Successful implementation of the Roadmap requires close collaboration and coordination among the different stakeholders, where the business sector, would it be a large corporation or an SME, play a key role. Nevertheless, it should be stressed that it is not an easy and straightforward process. It requires hard work, strong coordination, long-term commitment, and continuous awareness-raising among the wider society. For example, Gerald Podobnik, Chief Financial Officer of the Corporate Bank (a member of Deutsche Bank Group), claims that Deutsche Bank had done more in sustainable finance than people have given them credit for. To avoid any ambiguity and be more effective in the future, he suggests that crystal clear definitions with no room for misunderstanding or misinterpretation what makes a company green or ESG friendly would be needed to make more significant strides in sustainable finance; in other words, a regulatory-driven system that encourages greater ESG friendly deployment of capital will be beneficial for all.

Before we get a regulatory definition of an ESG friendly company, it is helpful to look at various rankings recognizing business efforts worldwide. Among the most credible rankings, we can indeed consider the Global 100, revealed at the World Economic Forum annual meeting in Davos, Switzerland, and compiled by Canadian research firm Corporate Knights since 2005. The list ranks corporations with revenue over $1 billion based on key metrics of sustainability, among them carbon footprint and gender diversity. Probably it is not a surprise that 3 Scandinavian companies top the 2020 list. However, some might be curious to see rounding out the top 3 for the second year in a row is Neste Oyj, oil refining and marketing company. Established in 1948 as the state petrol company of Finland, Neste represents an admiring model of how the company managed to transform its core business operations and become the world's largest producer of renewable diesel and renewable jet fuel refined from waste and residues. Company self-declares that it is in the business of combating climate change and driving the circular economy, helping transport and cities, as well as customers in the aviation, polymers, and chemicals sectors, make their business more sustainable.  The third component – Governance is also at the center of the company's focus, with 38% of the company's board made up of women.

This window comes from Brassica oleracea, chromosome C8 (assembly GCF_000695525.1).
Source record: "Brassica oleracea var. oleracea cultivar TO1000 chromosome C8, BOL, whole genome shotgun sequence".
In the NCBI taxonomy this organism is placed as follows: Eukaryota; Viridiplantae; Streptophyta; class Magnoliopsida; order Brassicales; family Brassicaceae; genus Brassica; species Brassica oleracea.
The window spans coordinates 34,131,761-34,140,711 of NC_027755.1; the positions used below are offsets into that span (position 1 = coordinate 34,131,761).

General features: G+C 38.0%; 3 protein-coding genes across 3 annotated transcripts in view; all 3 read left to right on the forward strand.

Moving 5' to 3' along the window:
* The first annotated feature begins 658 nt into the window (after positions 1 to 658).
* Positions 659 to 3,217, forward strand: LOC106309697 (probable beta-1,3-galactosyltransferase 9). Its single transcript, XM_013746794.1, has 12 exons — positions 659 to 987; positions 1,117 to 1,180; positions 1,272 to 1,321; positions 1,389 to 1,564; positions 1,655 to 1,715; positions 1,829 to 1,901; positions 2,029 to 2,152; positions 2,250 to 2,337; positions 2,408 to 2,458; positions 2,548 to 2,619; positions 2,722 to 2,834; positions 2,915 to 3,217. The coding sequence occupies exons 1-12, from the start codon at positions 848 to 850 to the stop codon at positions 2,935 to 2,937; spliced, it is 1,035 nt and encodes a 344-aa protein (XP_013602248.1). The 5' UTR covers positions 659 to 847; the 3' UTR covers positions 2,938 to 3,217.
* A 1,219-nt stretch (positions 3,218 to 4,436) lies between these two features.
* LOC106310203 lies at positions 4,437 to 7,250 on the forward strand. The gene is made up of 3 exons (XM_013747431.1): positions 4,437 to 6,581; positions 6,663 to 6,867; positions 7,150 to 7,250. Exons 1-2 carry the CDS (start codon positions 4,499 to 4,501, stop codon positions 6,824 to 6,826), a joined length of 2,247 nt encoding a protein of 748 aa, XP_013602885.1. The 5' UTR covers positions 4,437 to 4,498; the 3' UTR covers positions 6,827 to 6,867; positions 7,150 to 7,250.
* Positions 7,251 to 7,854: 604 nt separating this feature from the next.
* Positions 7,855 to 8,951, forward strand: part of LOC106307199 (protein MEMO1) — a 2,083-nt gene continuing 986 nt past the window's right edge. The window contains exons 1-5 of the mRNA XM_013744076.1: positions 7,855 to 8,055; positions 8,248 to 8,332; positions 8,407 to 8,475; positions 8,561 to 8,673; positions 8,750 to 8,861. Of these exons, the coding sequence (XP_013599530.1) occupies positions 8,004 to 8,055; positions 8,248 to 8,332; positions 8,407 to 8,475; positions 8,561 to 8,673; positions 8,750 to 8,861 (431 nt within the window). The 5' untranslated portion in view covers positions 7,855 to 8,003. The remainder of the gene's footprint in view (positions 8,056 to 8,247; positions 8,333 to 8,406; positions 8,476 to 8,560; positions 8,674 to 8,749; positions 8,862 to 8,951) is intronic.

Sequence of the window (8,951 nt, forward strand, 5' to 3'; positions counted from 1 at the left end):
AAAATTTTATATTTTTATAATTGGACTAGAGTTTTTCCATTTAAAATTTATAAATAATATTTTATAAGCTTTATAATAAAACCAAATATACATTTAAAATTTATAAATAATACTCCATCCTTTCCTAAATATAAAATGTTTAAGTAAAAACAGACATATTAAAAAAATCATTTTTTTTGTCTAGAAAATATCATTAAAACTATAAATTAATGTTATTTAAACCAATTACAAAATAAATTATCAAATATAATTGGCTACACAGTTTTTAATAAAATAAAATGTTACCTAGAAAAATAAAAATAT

There is a strong drive that "more for more" concept encouraging companies to do business more sustainably will gain broader support around the world, and the companies will realize the benefits of a more responsible corporate behavior not only from the moral values but from an efficient financing stimulus perspective. In this regard, a crucial initiative is the European Green Deal presented by the European Commission last December, aiming to make Europe the first climate-neutral continent by 2050. As part of the Green Deal, the European Green Deal Investment Plan will mobilize at least €1 trillion of sustainable investments over the next decade. It will enable a framework to facilitate public and private investments needed for the transition to a climate-neutral, green, competitive, and inclusive economy.

This article has been published within the Swedish Government funded project "Leadership for SDG in Georgia."